engine.getLogger().log(Level.SEVERE, e.getMessage(), e);
fail(e.getMessage());
}
}

/**
* Class MyPageHandler
*
* This class will handle new page events for the Report Run Task
*/
public class MyPageHandler implements IPageHandler {

//Define local variables for the callback class
private String OUTPUT_FILE_LOCATION_RUN_RENDER = "C:/temp/myReportOutputRunRender";
private int lastCheckpoint = 0;

/**
* void onPage
*
* @param pageNumber - the page number that is currently be called for event
* @param readyForViewing - is this event a Check POint event
* @param reportDocument - instance to the report document
*/
public void onPage(int pageNumber, boolean readyForViewing, IReportDocumentInfo reportDocument) {
//we only want to do something if this is a checkpoint event
if (readyForViewing)
{
//Just let the user know that the next page ranges are ready, then set the last check point to the
//current page
System.out.println("Pages " + lastCheckpoint + " through " + pageNumber + " are ready for viewing");
lastCheckpoint = pageNumber;

try {
//open the report document then create the render task from it
IReportDocument iReportDocument = reportDocument.openReportDocument();
IRenderTask task = engine.createRenderTask(iReportDocument);

//Set Render context to handle url and image locataions
RenderOption renderOption = new RenderOption();

//set the output file format and the emitter output in the render options
renderOption.setOutputFileName(OUTPUT_FILE_LOCATION_RENDER + pageNumber + ".xml");
renderOption.setOutputFormat("MyXMLEmitter");
task.setRenderOption(renderOption);

//Render Page and close the render task
task.setPageNumber(pageNumber);
task.render();
task.close();

System.out.println("Page " + pageNumber + " is ready for viewing");
} catch (EngineException e) {
e.printStackTrace();
} catch (BirtException e) {
e.printStackTrace();
}
}
}
}
}

9 comments:

Anonymous said...

Hi John,
I am faced with the same problem as what you have mentioned. I have deployed my App on Tomcat 5.5 and I want to implement Progressive Viewing for my BIRT Report. (MY app takes about 6-7 minutes to generate the whole report!!!) I am still not sure as to how to go about this (even after reading this blog).
It would be greatly appreciated if you could tell me the steps on how to go about this...?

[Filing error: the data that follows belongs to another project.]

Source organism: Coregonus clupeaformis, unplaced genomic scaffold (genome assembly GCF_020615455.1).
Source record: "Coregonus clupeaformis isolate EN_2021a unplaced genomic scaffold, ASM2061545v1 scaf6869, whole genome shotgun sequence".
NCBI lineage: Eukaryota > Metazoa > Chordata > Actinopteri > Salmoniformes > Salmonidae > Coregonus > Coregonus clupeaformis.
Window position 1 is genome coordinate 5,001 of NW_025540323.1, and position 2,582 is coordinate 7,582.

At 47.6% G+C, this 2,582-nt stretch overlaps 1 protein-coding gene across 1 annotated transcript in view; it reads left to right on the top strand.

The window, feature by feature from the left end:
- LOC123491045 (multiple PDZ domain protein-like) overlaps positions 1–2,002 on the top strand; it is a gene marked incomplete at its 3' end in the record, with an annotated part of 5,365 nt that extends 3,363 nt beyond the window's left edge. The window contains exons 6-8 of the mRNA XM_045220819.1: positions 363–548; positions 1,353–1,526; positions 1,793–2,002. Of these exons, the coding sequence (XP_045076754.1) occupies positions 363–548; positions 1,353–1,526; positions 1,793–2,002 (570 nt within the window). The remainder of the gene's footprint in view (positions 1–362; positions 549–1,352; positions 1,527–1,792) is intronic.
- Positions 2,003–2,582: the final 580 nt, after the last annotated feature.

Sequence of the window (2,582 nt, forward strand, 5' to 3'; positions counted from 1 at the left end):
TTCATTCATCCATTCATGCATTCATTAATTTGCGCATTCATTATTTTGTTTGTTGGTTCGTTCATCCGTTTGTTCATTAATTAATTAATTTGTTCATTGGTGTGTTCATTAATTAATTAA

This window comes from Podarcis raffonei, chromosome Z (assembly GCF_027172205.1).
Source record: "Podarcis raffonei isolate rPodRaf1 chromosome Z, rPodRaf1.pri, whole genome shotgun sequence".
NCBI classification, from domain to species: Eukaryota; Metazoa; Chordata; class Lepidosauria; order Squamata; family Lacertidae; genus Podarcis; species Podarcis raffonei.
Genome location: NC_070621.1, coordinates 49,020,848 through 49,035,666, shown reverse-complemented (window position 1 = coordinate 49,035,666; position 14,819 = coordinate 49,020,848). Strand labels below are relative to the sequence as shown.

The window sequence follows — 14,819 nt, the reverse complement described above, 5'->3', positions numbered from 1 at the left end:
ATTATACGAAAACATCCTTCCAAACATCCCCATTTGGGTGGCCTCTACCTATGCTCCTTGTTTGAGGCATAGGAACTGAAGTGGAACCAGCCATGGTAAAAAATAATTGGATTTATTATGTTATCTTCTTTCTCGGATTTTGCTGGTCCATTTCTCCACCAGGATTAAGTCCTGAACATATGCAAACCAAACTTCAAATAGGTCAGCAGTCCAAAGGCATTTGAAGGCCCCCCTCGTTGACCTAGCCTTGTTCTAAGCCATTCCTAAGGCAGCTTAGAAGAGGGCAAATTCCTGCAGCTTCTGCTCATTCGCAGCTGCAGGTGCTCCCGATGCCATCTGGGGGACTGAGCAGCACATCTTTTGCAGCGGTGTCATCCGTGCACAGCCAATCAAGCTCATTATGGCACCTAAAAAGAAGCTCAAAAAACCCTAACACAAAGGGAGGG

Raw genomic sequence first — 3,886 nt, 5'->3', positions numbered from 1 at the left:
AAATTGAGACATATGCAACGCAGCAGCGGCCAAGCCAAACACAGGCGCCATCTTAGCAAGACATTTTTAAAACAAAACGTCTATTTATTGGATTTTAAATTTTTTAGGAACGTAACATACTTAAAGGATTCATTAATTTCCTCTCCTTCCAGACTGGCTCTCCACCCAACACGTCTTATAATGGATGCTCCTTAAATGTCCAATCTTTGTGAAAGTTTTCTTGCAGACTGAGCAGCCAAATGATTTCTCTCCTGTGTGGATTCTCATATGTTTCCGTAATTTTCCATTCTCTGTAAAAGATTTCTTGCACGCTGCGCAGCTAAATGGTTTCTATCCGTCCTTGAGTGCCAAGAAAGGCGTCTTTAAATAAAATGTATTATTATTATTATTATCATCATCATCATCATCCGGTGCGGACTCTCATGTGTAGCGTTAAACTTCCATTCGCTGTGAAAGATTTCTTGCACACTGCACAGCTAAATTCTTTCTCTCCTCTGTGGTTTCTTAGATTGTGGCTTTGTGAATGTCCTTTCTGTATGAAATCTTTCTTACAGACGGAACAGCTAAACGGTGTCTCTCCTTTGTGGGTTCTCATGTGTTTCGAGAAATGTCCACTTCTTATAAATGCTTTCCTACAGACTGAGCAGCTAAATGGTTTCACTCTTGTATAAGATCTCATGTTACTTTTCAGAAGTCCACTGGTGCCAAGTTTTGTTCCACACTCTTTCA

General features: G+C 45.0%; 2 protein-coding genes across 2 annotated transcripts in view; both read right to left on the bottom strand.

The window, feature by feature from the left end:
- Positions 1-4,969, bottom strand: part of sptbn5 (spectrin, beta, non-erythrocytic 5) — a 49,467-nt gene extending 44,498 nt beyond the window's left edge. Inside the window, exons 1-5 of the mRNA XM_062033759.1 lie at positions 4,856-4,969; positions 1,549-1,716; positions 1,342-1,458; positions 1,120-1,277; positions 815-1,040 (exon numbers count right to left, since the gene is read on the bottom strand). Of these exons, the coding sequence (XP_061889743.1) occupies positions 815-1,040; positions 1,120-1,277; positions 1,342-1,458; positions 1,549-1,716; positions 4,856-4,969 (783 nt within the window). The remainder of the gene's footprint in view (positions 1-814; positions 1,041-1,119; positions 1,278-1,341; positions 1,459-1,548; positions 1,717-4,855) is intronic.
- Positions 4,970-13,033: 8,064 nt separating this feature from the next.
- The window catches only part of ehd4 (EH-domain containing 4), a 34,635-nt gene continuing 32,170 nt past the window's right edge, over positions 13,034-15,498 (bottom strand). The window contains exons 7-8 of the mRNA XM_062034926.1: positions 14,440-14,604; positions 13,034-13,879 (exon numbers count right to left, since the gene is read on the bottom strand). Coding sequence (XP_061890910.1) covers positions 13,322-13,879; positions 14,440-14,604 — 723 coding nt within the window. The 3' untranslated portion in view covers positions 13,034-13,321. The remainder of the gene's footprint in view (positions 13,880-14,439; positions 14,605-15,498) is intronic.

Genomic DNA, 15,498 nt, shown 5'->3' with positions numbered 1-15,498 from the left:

A response at the earliest will cost me a hug :-)

p.s - the BIRT Runtime version is use is currently 2.3.2.

Anonymous said...

Forgot to add that I am new to BIRT and I am displaying my report through a JSP as of now.
:-)

John Ward said...

Sorry for the delay. I've been in a funk when it comes to the blog over the past few months. Workload and prepping for EclipseCon has got me tied down.

I just went back and looked at it, and the example on this page should work for 2.3.2.

How you do this in your app is up to you. In similar web apps, what I've done is use GWT and had a callback that handled notifying the client app that a page was ready for viewing.

So, in the case of this example (which was used in a JUnit Test) you do the same thing you would do in a BIRT Run Then Render Task (which is different from a Run And Render Task). What happens is the onPage method in the MyPageHandler gets called every time a page gets called each time a page is ready for viewing. In the OnPage event, the ready page is rendered.

So, what I did in my web app is each time a page is ready, a listener status gets set with the max available pages. The client calls the listener and gets a response with the max number of pages. Then, when the client wants to view a page, it calls with the page number to view, the renderer will render that page, and return it. This all happens asynchronously, so the report can be running in the background, updating the listener, and the renderer works independently.

Thats just a high level idea of how to do it.

Hope that helps,

John

Anonymous said...

In fact it did ! Thanks John!!

Rosh said...

Hi John,
Your example was really good. But I wanted to know if there is another way to implement Progressive Viewing without implementing Event Handlers in Java Classes?
Like probably some setting in the Report Design itself? Is there some provision?
- Roshna

John Ward said...

No. Progressive viewing is part of the render process, and you cannot control the render process in script.

Anonymous said...

Hi,
Thanks a lot for your blog. But I have a small issue. We have a huge data coming in and want to implement Paging. So, this approach will work.
I know like to know your approach on how to handle huge amounts of data with pagination and the present approach described.

Again, thanks a lot for explaining us this .

Thanks and Regards,
Chaitanya

John Ward said...

I'm not sure what you mean. Progressive viewing is meant to allow users to view data as its rendering in cases where there is large amounts of data. If a user is generating a several hundred page report, its better to have them able to view pages as they are ready than to have to wait until rendering is complete.

Anonymous said...

Hi John,

Thanks for your blog. I am new to BIRT. Currently in our project we use BIRT 2.3.2 We Viewer to display our reports. We are running into performance issue. If you can detail the steps to perform the progressive rendering for web viewer it would be great.

Also any suggestions to improve the report rendering process would be helpful.

Thanks a lot in advance :).

Regards,
Chris.